Wednesday, November 09, 2011

#Occupy Zimbabwe

The irony of the Occupy Wall Street (and other iterations) has been well documented. They decry Wall Street and Corporations yet are more than willing to film and promote their actions using iPhones (made by the biggest corporation in the world), computers and other forms of technology. Up to now I have hesitated to tackle this topic but I just read an excellent blog post by Frank Turk of the Pyromaniacs blog.

Mr. Turk writes an "Open Letter" to the Occupy movement that does a great job of pointing out just how inconsistent–and silly–the movement is when you consider the wealth of the poorest parts of America with the rest of the world. He even uses data and graphs to back up his point. This one is particularly good:

The circles show the income levels and life expectancy of different countries. America is way up on the far upper right of the graph which means that we are rich and healthy compared to the rest of the world. The black line is our "poverty" line. 80% of all Americans live above that black line. Compared to the rest of the world we are rich...really rich.

Mr. Turk goes on to call this movement exactly what it is. It is not about any injustice. It is about greed.

That's right: the problem is not that "they" are greedy - whoever "they" are (the bankers, the capitalists, the stock traders, but apparently not the movie moguls, the actors, the politicians and pop stars) -- but that we are greedy. We want things we didn't earn, and we can't imagine that we might have to live on less than we think we are entitled to. We certainly couldn't live on what the average Englishman lived on in1800, and may God forbid we have to live on what the average Russian or South African lives on today. There was a time when we would say it isn't "fair", but today we say it's actually an injustice -- as if "justice" has anything to do with us getting something we didn't actually earn.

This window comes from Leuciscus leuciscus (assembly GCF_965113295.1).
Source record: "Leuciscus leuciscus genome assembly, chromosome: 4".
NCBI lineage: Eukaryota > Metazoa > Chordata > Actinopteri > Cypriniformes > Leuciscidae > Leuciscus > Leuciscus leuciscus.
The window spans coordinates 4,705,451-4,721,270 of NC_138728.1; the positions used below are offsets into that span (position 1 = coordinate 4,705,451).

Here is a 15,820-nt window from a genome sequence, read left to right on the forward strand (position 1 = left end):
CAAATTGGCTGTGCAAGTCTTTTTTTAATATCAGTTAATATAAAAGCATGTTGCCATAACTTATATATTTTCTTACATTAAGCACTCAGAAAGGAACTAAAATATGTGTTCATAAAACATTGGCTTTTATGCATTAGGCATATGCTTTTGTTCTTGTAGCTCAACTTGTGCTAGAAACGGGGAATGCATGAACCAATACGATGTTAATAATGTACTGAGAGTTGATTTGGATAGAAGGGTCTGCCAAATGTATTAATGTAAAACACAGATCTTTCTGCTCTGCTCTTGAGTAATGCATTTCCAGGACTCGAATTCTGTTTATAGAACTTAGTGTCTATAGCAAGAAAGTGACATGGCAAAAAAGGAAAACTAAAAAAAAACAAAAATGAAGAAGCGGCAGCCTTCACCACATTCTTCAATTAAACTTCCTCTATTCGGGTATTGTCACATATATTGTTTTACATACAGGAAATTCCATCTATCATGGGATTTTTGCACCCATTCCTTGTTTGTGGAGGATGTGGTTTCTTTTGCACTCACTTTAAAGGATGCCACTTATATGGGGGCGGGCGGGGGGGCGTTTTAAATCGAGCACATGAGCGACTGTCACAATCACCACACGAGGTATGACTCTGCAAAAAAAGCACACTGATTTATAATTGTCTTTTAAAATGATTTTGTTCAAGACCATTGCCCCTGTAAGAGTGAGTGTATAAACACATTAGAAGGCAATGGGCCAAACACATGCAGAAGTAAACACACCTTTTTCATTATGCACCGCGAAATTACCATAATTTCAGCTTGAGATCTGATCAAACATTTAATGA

The one thing that Mr. Turk does at this point of the letter is to subtly change from writing to the protesters (using the language of "I" and "you") to writing to all of us in America (using the language of "we"). The greed isn't just a problem for those protestors. It is not just that they don't have all that the Jones have; the problem is for all of us.

We are all greedy. And that is sin.

We all have things that we think that we need that we really don't need. Having things and luxuries are not sinful in and of themselves.

Rather the problem is when we start to define poverty and need based upon how many luxuries one can or cannot afford.

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